Cynthia Wang works full-time at a bank and is a mother of a fourth grader at Manhattan School for Children, P.S. 333. Because her work schedule does not always allow her to be present for activities during school hours, she edits the school's newsletter and also compiles and distributes a school-wide email that provides information to parents and helps the PTA run more efficiently. She's able to work on these projects in the evening and still fill a vital need.
What if you've carefully evaluated a request and decided it just doesn't work for you right now? Simply state the same, without guilt and without over-explaining or repeatedly apologizing. "Don't feel uncomfortable or bad in any way," says Robertson. "You are doing the best you can, and it's better to have one slightly uncomfortable conversation than to agree to something that will add stress to your life." Remember that saying yes to something when you don't have the time "means that you/and or your family may suffer as a result."
Andy Chen believes "any amount of time or effort that a parent can contribute is greatly appreciated, however it's a disservice to accept a responsibility if you would not be able to devote the time or attention it deserves." Denise Brecher, a mother of two who works part-time at the 92nd Street Y and is a former PTA president, is simply honest when she can't commit because of time constraints. She's also uses humor and says her husband will divorce her if she takes on one more thing.
Volunteer for your own self care
Experts agree that valuing your own time and making self-care a priority are by no means selfish, and actually make you a better parent. By fulfilling your own needs, you'll be more cheerful and efficient, and you'll have the time and energy to be fully present for the tasks you choose to take on. Parents often tell Robertson that they've given up even small, inexpensive things that used to bring them joy or relaxation. So she urges parents to regularly schedule self-care tasks like exercising, going to a concert, getting a manicure — whatever makes them feel happy and renewed.
Andy Chen believes a balance between obligations and personal fulfillment is vital: "It doesn't make for a happy home with a stressed-out parent." He makes fun activities he can enjoy with his family — like golf, theater, museums and concerts — a high priority. Denise Brecher is adamant about exercising at least twice per week. If she's short on time, she'll jog to her children's school at pick-up time.
We as parents are often selflessly available to our families, our friends, our work, and our communities. But rarely do we care for ourselves with the same intensity, and we often don't realize at the time that over-saying yes can mean saying no to the things we really care about. You're probably volunteering because you want your children to have a wonderful, rich experience during their school years, so look closely at your schedule to ensure you're allowing enough of yourself so you can give them just that. Shoot for enjoyable activities that get you closer to what you really want, and leave time for your own self-care so that you can be fully present for the activities you've carefully chosen.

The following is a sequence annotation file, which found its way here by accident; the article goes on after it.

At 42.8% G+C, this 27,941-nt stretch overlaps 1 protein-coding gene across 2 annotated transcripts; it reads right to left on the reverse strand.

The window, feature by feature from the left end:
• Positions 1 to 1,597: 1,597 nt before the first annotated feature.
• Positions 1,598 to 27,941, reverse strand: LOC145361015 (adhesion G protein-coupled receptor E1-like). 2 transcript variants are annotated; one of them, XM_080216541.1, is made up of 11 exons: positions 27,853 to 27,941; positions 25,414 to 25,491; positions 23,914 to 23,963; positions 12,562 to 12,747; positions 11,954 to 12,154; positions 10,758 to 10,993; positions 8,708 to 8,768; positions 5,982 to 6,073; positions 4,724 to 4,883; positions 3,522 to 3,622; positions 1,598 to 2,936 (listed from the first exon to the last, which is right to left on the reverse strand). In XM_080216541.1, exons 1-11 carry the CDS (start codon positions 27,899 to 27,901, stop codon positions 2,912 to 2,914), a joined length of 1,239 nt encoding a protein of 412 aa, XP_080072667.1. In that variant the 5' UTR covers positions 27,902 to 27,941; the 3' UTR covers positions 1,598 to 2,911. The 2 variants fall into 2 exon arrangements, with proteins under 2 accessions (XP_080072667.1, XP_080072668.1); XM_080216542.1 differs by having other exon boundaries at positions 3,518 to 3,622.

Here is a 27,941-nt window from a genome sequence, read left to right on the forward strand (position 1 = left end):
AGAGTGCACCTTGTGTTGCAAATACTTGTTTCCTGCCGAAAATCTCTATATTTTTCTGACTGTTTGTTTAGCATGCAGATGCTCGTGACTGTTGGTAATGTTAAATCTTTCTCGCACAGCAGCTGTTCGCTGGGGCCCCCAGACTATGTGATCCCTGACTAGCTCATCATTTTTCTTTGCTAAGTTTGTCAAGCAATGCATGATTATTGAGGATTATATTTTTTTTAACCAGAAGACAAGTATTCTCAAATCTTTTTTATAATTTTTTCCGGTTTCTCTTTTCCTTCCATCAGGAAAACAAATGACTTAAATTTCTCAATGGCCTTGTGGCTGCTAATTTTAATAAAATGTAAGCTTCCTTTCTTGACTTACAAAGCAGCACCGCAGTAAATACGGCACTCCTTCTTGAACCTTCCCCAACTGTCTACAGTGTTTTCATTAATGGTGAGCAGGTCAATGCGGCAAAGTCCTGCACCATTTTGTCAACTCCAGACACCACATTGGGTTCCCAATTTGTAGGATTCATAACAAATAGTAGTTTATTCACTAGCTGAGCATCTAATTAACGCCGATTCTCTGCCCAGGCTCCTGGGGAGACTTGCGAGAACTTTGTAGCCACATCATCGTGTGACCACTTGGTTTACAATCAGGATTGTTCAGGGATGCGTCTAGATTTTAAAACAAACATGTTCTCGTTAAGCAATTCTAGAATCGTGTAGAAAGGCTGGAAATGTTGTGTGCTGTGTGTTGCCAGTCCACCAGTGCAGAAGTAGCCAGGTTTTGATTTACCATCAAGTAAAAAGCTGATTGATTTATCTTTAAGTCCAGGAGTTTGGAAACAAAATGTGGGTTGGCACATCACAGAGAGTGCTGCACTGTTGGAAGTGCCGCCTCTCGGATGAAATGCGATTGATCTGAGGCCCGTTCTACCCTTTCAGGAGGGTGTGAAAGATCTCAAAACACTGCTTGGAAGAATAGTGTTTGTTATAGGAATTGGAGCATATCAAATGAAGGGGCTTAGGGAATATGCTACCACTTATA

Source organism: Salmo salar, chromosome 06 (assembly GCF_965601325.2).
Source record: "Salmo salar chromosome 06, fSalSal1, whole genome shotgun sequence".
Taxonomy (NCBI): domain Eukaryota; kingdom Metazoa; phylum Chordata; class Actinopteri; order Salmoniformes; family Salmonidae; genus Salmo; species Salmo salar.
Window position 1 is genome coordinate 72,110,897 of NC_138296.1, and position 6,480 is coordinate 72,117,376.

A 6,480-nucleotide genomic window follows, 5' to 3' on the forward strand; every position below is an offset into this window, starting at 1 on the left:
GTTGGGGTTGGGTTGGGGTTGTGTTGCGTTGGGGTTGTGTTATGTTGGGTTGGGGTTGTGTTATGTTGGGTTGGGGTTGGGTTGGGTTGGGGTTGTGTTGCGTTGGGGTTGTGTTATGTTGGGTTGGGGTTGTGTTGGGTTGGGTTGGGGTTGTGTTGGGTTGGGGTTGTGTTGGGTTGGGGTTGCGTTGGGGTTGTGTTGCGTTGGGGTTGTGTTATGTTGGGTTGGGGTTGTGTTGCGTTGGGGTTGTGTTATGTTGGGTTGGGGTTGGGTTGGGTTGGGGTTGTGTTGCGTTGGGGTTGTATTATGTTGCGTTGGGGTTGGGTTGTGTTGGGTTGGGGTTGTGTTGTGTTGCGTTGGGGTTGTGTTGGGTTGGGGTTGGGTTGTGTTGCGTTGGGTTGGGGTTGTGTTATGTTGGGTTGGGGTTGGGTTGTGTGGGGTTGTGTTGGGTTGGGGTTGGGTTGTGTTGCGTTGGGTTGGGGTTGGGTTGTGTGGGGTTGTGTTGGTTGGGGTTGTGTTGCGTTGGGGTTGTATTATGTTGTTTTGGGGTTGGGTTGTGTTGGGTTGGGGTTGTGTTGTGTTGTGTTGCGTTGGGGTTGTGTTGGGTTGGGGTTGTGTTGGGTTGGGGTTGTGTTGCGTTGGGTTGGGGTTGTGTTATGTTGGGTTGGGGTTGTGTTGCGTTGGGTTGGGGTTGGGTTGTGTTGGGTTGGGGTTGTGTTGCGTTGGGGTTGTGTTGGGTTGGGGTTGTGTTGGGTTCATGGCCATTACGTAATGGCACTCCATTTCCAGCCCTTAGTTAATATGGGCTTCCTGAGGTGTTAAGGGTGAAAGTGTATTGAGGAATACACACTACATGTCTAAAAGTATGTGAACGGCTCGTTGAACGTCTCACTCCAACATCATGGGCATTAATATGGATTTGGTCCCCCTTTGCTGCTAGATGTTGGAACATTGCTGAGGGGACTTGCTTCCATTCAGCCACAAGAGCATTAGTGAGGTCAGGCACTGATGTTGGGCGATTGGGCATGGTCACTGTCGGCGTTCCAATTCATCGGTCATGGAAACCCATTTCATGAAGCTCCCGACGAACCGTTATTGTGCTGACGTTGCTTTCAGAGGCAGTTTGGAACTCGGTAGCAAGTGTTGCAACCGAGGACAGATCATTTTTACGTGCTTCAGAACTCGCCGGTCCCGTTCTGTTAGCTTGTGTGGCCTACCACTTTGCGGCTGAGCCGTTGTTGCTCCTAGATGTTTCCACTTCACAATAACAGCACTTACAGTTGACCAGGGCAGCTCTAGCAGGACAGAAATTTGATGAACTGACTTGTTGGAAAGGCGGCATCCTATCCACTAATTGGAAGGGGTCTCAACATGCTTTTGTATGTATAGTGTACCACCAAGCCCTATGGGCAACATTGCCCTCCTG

10 Tips To Avoid Becoming Over-Committed
1. Always meet your physical needs first. Enough sleep, eating right and finding time to exercise are essential if you are going to be efficient and focused on extra tasks.
2. Request time to check your calendar before committing. Then ask yourself if you can comfortably complete and be enthusiastic about the request.
3. Generally overestimate the amount of time a task should take — and then ask yourself if you're still willing to do it.
4. Make sure you're comfortable with what you are giving up to commit to the request.
5. Whether you accept or decline a request, define what you intend to do in the future: "I'm swamped right now, but will be less busy for the fall festival"; "I can help set up, but I need to leave by 11"; "I'm homeroom mom this year and am completely swamped with that."
6. Consciously fill time you would normally spend over-committing to your own care. Once you internalize that saying no could mean going to the gym or taking a long walk, it becomes easier.
7. Make a list of all the things for which you intend to volunteer and the things for which you already have. Refer to the list often to keep yourself on track. Realize that you've volunteered before and will again.
8. Speak up if you're not being utilized effectively. Discussing colors of class T-shirts for half-an-hour or gossiping wastes everyone's time. Don't be afraid to say, "I have an appointment after this, so I need to move to something concrete."
9. Try to under-promise and over-deliver. Instead of promising a task in two days, commit to a week. When you finish in four days, the requester is thrilled and you're not as stressed.
10. Don't let guilt have a place in your life. Only you can define what contributes to your unique and necessary life balance.